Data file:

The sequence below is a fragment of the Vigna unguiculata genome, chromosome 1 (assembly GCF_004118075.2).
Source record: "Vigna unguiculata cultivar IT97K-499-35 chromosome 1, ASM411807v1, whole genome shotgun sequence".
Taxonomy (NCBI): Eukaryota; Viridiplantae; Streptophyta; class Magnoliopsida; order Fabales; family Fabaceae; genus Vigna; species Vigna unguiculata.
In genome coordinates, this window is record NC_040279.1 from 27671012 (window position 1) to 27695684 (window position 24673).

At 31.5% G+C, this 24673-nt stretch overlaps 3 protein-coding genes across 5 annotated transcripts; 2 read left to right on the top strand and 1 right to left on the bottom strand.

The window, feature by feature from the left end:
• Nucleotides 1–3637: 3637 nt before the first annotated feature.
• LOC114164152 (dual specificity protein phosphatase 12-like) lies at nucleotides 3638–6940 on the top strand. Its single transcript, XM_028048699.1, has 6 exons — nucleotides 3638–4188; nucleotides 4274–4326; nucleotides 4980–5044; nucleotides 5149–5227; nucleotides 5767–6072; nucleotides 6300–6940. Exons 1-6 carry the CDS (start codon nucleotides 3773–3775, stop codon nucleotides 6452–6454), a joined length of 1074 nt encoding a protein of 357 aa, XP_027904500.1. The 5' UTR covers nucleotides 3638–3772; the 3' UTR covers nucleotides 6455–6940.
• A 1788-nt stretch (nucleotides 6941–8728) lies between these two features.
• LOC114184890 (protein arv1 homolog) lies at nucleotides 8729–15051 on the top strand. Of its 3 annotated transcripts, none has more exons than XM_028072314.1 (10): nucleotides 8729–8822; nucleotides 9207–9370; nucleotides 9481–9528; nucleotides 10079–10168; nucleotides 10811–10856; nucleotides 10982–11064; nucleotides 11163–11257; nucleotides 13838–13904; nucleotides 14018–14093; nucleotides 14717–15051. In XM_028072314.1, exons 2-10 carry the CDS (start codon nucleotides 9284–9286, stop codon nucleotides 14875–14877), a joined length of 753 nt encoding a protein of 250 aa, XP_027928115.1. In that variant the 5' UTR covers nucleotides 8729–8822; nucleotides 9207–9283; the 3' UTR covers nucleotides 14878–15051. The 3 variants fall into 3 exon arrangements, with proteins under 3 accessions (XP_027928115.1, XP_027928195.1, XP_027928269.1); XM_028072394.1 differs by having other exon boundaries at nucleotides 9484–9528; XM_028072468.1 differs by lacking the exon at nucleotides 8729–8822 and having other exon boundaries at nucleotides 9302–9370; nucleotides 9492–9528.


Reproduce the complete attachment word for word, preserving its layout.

The sequence below is a fragment of the Vigna unguiculata genome, chromosome 1 (assembly GCF_004118075.2).
Source record: "Vigna unguiculata cultivar IT97K-499-35 chromosome 1, ASM411807v1, whole genome shotgun sequence".
Taxonomy (NCBI): Eukaryota; Viridiplantae; Streptophyta; class Magnoliopsida; order Fabales; family Fabaceae; genus Vigna; species Vigna unguiculata.
In genome coordinates, this window is record NC_040279.1 from 27671012 (window position 1) to 27695684 (window position 24673).

At 31.5% G+C, this 24673-nt stretch overlaps 3 protein-coding genes across 5 annotated transcripts; 2 read left to right on the top strand and 1 right to left on the bottom strand.

The window, feature by feature from the left end:
• Nucleotides 1–3637: 3637 nt before the first annotated feature.
• LOC114164152 (dual specificity protein phosphatase 12-like) lies at nucleotides 3638–6940 on the top strand. Its single transcript, XM_028048699.1, has 6 exons — nucleotides 3638–4188; nucleotides 4274–4326; nucleotides 4980–5044; nucleotides 5149–5227; nucleotides 5767–6072; nucleotides 6300–6940. Exons 1-6 carry the CDS (start codon nucleotides 3773–3775, stop codon nucleotides 6452–6454), a joined length of 1074 nt encoding a protein of 357 aa, XP_027904500.1. The 5' UTR covers nucleotides 3638–3772; the 3' UTR covers nucleotides 6455–6940.
• A 1788-nt stretch (nucleotides 6941–8728) lies between these two features.
• LOC114184890 (protein arv1 homolog) lies at nucleotides 8729–15051 on the top strand. Of its 3 annotated transcripts, none has more exons than XM_028072314.1 (10): nucleotides 8729–8822; nucleotides 9207–9370; nucleotides 9481–9528; nucleotides 10079–10168; nucleotides 10811–10856; nucleotides 10982–11064; nucleotides 11163–11257; nucleotides 13838–13904; nucleotides 14018–14093; nucleotides 14717–15051. In XM_028072314.1, exons 2-10 carry the CDS (start codon nucleotides 9284–9286, stop codon nucleotides 14875–14877), a joined length of 753 nt encoding a protein of 250 aa, XP_027928115.1. In that variant the 5' UTR covers nucleotides 8729–8822; nucleotides 9207–9283; the 3' UTR covers nucleotides 14878–15051. The 3 variants fall into 3 exon arrangements, with proteins under 3 accessions (XP_027928115.1, XP_027928195.1, XP_027928269.1); XM_028072394.1 differs by having other exon boundaries at nucleotides 9484–9528; XM_028072468.1 differs by lacking the exon at nucleotides 8729–8822 and having other exon boundaries at nucleotides 9302–9370; nucleotides 9492–9528.